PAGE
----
The risks of Diabetic retinopathy increase if one is suffering from diabetes. Apart from this, certain other factors could also aggravate the chances of this disorder:
Rise or fall in blood sugar
Rise in the blood pressure level
Excessive consumption of tobacco
When should you call a doctor?
When you experience spots in your vision
In case of blurred and fluctuating vision
Impaired color vision
Sudden loss of vision
Redness and pain in the eyes
These signs serve as an early wake up call. However, it’s not mandatory for these signs to indicate towards diabetic retinopathy.
How to protect your eyes from diabetes and keep them healthy?
Get your eyes checked periodically and try and maintain a steady blood sugar count.
Take the prescribed medicines on time.
Try to achieve and then maintain optimal weight levels.
Avoid a sedentary lifestyle and engage in some sort of physical activity.
Control your cholesterol levels by picking the right kind of foods.
Abstain from smoking and limit alcohol consumption.
Opt for a healthy diet comprising of green and leafy vegetables, oily fish, tuna, salmon; protein rich foods such as beans, nuts and eggs; citrus fruits such as oranges; pork and oysters.
If you wish to discuss about any specific problem, you can consult a doctor and ask a free question.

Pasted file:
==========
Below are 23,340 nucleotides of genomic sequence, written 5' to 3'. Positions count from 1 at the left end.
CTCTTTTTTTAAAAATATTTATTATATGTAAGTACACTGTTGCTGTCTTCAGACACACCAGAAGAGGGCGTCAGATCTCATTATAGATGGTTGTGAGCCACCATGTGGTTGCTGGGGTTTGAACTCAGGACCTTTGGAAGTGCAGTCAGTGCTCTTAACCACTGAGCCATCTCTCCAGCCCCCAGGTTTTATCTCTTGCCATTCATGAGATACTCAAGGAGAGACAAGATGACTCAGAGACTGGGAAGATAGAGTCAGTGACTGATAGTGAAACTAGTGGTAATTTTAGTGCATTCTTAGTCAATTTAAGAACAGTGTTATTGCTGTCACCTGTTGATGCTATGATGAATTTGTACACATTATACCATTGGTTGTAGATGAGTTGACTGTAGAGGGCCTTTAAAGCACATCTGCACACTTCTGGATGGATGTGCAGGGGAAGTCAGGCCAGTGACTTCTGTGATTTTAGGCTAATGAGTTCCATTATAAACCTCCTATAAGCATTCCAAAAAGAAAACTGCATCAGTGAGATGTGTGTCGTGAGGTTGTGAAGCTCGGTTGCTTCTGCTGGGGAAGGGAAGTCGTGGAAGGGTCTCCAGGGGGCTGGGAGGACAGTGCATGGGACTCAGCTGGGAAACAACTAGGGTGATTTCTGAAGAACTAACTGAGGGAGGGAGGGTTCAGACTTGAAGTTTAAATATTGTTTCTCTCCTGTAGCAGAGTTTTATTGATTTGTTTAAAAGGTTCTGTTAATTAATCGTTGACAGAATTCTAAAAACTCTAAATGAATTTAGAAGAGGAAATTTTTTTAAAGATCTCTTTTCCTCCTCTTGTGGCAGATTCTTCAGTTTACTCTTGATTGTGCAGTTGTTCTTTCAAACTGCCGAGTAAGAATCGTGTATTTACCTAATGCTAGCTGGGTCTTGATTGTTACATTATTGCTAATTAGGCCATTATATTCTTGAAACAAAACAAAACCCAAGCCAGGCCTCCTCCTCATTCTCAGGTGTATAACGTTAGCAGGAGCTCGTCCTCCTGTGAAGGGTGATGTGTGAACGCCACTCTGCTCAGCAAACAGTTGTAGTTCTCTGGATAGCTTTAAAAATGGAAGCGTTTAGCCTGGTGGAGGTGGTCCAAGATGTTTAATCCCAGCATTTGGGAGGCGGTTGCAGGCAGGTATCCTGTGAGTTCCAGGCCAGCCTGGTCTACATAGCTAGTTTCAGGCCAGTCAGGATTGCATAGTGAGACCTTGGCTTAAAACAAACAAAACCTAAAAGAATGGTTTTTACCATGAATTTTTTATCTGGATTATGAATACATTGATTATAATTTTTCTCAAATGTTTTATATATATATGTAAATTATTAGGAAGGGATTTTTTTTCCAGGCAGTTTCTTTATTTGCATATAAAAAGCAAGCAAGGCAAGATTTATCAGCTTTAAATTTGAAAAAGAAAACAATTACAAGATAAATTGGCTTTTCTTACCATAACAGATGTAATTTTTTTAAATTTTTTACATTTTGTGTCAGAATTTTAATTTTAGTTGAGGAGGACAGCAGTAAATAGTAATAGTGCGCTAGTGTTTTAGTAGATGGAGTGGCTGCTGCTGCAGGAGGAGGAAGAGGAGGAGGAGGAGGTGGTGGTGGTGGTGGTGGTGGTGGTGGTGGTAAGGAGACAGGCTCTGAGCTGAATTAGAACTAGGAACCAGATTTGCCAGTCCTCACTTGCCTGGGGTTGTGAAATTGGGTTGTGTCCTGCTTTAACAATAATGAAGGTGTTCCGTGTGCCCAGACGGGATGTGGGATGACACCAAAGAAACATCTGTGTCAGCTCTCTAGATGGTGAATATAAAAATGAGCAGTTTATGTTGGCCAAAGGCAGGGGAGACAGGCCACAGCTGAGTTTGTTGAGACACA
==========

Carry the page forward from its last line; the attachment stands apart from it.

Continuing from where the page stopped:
Hello, I work for the night shifts and will be infant of the pc every time. From past few days my eyes are too burning. I use anti clear glasses too. But pain has became regular. Please suggest what to do?
DIABETES AND THE RETINA! How can people with diabetes protect their vision?
The IMPORTANCE of early treatment
Although a person's vision may be good, changes taking place in the retina may require treatment. Most sight loss due to diabetes is preventable if treated early. The earlier the treatment is given the more effective it is.
In a nutshell: Early diagnosis is vital.
Annual retinal screening appointment is quintessential.
Worsening of vision may not necessarily mean diabetic retinopathy. It may simply be a problem that can be rectified with glasses.
Vision lost to diabetic retinopathy is sometimes irreversible. Women with diabetes who become pregnant should have a comprehensive dilated eye exam as soon as possible. Additional exams during pregnancy may be needed.
Multiple studies have shown that controlling diabetes slows the onset and worsening of diabetic retinopathy. Other trials have also demonstrated that controlling elevated blood pressure and cholesterol can reduce the risk of vision loss among people with diabetes.
Treatment for diabetic retinopathy is often delayed until it starts to progress to a complicated or irreversible stage. Comprehensive frequent dilated eye exams are needed more frequently as diabetic retinopathy becomes more severe. People with a high risk of developing complications may need a comprehensive dilated eye exam as often as every month.
To summarize, early diagnosis of diabetic retinopathy is important.
Don't wait for the vision to deteriorate to have an eye test.
Inform your eye specialist in case you notice changes to your vision.
Feel free to ask questions or express fears about your treatment.
Strict control of sugar, blood pressure and cholesterol reduce the risk of diabetes-related sight loss.
Smoking increases your risk of diabetes-related sight loss.